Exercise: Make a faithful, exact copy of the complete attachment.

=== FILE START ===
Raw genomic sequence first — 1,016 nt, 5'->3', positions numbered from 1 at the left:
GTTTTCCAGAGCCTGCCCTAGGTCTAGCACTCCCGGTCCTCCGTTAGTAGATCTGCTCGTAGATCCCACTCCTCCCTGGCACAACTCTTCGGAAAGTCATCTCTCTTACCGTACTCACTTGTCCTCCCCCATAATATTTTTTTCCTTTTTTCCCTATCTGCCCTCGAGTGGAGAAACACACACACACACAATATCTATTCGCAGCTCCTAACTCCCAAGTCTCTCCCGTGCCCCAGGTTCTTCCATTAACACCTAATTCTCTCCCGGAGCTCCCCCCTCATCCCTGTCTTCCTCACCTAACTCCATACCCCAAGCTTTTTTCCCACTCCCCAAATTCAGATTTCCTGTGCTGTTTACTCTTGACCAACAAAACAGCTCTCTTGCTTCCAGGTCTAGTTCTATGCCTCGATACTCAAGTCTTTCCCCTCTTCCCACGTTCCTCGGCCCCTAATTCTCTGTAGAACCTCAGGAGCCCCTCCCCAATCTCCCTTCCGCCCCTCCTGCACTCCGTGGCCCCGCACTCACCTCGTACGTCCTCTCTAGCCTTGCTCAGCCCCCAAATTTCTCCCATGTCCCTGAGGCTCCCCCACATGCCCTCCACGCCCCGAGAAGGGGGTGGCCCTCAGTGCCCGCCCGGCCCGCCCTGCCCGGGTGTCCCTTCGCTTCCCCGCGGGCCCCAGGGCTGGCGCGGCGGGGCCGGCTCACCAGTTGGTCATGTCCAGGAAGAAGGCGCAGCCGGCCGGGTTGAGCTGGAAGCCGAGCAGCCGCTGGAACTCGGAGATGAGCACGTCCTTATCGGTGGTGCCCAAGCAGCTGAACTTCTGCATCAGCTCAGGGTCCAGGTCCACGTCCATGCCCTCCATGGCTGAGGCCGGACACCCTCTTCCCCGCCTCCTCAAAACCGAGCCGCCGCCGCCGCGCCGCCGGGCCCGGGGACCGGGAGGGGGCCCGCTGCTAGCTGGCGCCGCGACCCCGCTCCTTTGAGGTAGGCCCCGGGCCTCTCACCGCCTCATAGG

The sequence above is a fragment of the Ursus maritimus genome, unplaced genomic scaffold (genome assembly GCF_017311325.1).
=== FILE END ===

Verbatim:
Raw genomic sequence first — 1,016 nt, 5'->3', positions numbered from 1 at the left:
GTTTTCCAGAGCCTGCCCTAGGTCTAGCACTCCCGGTCCTCCGTTAGTAGATCTGCTCGTAGATCCCACTCCTCCCTGGCACAACTCTTCGGAAAGTCATCTCTCTTACCGTACTCACTTGTCCTCCCCCATAATATTTTTTTCCTTTTTTCCCTATCTGCCCTCGAGTGGAGAAACACACACACACACAATATCTATTCGCAGCTCCTAACTCCCAAGTCTCTCCCGTGCCCCAGGTTCTTCCATTAACACCTAATTCTCTCCCGGAGCTCCCCCCTCATCCCTGTCTTCCTCACCTAACTCCATACCCCAAGCTTTTTTCCCACTCCCCAAATTCAGATTTCCTGTGCTGTTTACTCTTGACCAACAAAACAGCTCTCTTGCTTCCAGGTCTAGTTCTATGCCTCGATACTCAAGTCTTTCCCCTCTTCCCACGTTCCTCGGCCCCTAATTCTCTGTAGAACCTCAGGAGCCCCTCCCCAATCTCCCTTCCGCCCCTCCTGCACTCCGTGGCCCCGCACTCACCTCGTACGTCCTCTCTAGCCTTGCTCAGCCCCCAAATTTCTCCCATGTCCCTGAGGCTCCCCCACATGCCCTCCACGCCCCGAGAAGGGGGTGGCCCTCAGTGCCCGCCCGGCCCGCCCTGCCCGGGTGTCCCTTCGCTTCCCCGCGGGCCCCAGGGCTGGCGCGGCGGGGCCGGCTCACCAGTTGGTCATGTCCAGGAAGAAGGCGCAGCCGGCCGGGTTGAGCTGGAAGCCGAGCAGCCGCTGGAACTCGGAGATGAGCACGTCCTTATCGGTGGTGCCCAAGCAGCTGAACTTCTGCATCAGCTCAGGGTCCAGGTCCACGTCCATGCCCTCCATGGCTGAGGCCGGACACCCTCTTCCCCGCCTCCTCAAAACCGAGCCGCCGCCGCCGCGCCGCCGGGCCCGGGGACCGGGAGGGGGCCCGCTGCTAGCTGGCGCCGCGACCCCGCTCCTTTGAGGTAGGCCCCGGGCCTCTCACCGCCTCATAGG

The sequence above is a fragment of the Ursus maritimus genome, unplaced genomic scaffold (genome assembly GCF_017311325.1).